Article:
I am quite the melodramatic fellow, with a hearty dash of doom and gloom and pessimism thrown in to boot. I’m noticing this trend and I’m making some gains in nipping this kind of negativity in the bud. One way it manifests is in my perception of other families and the quality of life for the children.For the longest time, I’ve been saddened when I think of the kids who end up in the OHL, playing hockey in a city far away from home. I could only think of those boys being away from their moms and dads for months at a time, and how lonely that must be. Of course, I’m really projecting my feelings about the idea of Max being away from me, which is a little premature since he’s only 3.
As I was watching a Knight’s game last week and babbling on about this to my buddy, I took a moment to stop and look at it from a better perspective. Instead of focusing on the distance from hometowns (and for the Russian players, the language barrier), I realized how much of a positive experience it was for the kids. They get to work on their skills and live with other hockey families as they expand their horizons and play the game they love.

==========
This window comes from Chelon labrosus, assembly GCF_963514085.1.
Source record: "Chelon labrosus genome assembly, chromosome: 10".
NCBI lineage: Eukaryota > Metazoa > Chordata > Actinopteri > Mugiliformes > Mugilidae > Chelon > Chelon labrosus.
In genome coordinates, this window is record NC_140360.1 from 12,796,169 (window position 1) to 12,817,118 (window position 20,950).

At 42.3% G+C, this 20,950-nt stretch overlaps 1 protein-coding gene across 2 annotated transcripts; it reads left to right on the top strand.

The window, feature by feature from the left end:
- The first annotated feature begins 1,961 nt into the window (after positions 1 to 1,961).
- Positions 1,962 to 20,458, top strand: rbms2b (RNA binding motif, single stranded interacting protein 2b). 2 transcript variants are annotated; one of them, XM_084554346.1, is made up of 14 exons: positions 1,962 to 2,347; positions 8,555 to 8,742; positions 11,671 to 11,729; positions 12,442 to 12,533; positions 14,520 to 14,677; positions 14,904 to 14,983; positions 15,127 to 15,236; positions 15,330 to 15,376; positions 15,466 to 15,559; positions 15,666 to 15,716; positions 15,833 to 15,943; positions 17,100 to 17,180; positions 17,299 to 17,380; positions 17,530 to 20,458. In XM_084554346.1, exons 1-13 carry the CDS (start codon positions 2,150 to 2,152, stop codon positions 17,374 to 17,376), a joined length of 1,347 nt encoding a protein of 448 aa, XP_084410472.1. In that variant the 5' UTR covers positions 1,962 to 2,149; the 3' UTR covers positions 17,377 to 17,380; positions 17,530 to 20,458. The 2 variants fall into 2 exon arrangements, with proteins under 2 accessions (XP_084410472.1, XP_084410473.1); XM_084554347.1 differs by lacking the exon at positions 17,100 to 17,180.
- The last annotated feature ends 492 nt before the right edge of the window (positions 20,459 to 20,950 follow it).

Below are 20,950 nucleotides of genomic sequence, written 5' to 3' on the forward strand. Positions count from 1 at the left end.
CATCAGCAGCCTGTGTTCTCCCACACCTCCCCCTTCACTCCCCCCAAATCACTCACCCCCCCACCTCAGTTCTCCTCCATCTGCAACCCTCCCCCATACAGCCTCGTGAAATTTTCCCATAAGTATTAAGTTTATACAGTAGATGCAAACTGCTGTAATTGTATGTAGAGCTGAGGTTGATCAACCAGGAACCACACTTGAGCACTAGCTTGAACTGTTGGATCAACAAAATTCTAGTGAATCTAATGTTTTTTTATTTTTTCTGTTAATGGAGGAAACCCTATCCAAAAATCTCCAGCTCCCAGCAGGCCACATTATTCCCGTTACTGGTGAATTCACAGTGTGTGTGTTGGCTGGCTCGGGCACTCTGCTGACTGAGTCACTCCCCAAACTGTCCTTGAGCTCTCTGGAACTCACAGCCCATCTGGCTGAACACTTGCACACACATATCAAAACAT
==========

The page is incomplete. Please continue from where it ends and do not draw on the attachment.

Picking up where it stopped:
And last night, I was overly emotional and sad over my very myopic view of one of Max’s friends home life. I had weaved a sad-sack narrative that I needed to spend a lot of time with him to improve his quality of life, when in actuality, his home life is fine. Just because his parents handle things in a way that I wouldn’t, it doesn’t mean that I need to swoop in a rescue the boy. His parents love him, and they’re giving him a fine upbringing without my butting in.
That isn’t to say that I don’t believe that my parenting style is better. You have to believe your parent-fu is strong, to do a good job. It’s all subjective, and there are a million ways to raise a kid, but I am very happy with the way we talk things through and work together. I like listening to Max and giving him a say in how we accomplish our goals.